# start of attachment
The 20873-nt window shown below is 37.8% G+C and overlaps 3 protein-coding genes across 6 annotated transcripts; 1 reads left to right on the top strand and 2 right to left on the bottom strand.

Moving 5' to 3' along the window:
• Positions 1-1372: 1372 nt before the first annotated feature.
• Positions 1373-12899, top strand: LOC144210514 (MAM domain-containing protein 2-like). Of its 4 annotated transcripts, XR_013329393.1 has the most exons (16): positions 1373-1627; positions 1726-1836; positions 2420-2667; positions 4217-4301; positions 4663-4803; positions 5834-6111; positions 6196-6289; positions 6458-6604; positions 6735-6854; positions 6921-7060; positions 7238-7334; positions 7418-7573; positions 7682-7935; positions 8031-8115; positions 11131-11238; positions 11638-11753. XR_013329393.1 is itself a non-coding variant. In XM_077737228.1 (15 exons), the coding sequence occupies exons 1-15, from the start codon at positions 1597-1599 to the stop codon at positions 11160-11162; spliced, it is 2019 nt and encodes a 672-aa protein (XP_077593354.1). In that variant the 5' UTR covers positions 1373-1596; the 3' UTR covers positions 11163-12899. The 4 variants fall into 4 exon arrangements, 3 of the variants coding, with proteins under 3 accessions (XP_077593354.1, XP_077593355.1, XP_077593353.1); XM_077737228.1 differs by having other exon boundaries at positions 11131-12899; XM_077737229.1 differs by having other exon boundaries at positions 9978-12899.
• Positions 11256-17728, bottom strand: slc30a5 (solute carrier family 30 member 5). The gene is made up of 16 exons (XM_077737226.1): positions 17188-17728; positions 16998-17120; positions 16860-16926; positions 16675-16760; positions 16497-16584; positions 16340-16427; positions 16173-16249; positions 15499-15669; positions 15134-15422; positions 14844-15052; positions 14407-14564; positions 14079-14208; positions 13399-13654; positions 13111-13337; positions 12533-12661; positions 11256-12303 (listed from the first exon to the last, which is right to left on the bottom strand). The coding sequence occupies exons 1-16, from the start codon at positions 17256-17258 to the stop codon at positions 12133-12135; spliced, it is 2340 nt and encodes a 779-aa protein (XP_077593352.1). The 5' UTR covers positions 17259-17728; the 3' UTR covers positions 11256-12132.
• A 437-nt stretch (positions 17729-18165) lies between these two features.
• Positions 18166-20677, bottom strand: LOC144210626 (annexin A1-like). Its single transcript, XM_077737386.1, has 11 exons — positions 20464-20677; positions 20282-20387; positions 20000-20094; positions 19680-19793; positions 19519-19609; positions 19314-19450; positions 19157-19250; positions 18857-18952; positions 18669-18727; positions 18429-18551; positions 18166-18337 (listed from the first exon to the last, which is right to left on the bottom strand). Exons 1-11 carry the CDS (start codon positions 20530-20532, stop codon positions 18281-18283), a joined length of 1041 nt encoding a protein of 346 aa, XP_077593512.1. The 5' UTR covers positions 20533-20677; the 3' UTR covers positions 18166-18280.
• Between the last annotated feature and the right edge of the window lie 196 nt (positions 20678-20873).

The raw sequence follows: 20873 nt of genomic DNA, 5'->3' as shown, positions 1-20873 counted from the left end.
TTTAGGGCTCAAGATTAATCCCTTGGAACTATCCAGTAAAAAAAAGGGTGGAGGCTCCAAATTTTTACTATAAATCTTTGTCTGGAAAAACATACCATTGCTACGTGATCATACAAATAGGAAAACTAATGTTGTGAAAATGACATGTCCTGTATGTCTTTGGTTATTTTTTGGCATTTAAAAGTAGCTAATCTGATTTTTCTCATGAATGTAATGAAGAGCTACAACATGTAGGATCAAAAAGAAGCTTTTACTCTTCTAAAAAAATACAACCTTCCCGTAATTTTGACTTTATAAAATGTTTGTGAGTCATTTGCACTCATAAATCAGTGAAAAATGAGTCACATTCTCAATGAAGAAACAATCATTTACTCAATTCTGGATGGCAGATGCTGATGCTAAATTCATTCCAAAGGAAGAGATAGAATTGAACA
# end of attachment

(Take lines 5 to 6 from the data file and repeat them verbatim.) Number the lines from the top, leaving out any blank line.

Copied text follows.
• Positions 11256-17728, bottom strand: slc30a5 (solute carrier family 30 member 5). The gene is made up of 16 exons (XM_077737226.1): positions 17188-17728; positions 16998-17120; positions 16860-16926; positions 16675-16760; positions 16497-16584; positions 16340-16427; positions 16173-16249; positions 15499-15669; positions 15134-15422; positions 14844-15052; positions 14407-14564; positions 14079-14208; positions 13399-13654; positions 13111-13337; positions 12533-12661; positions 11256-12303 (listed from the first exon to the last, which is right to left on the bottom strand). The coding sequence occupies exons 1-16, from the start codon at positions 17256-17258 to the stop codon at positions 12133-12135; spliced, it is 2340 nt and encodes a 779-aa protein (XP_077593352.1). The 5' UTR covers positions 17259-17728; the 3' UTR covers positions 11256-12132.
• A 437-nt stretch (positions 17729-18165) lies between these two features.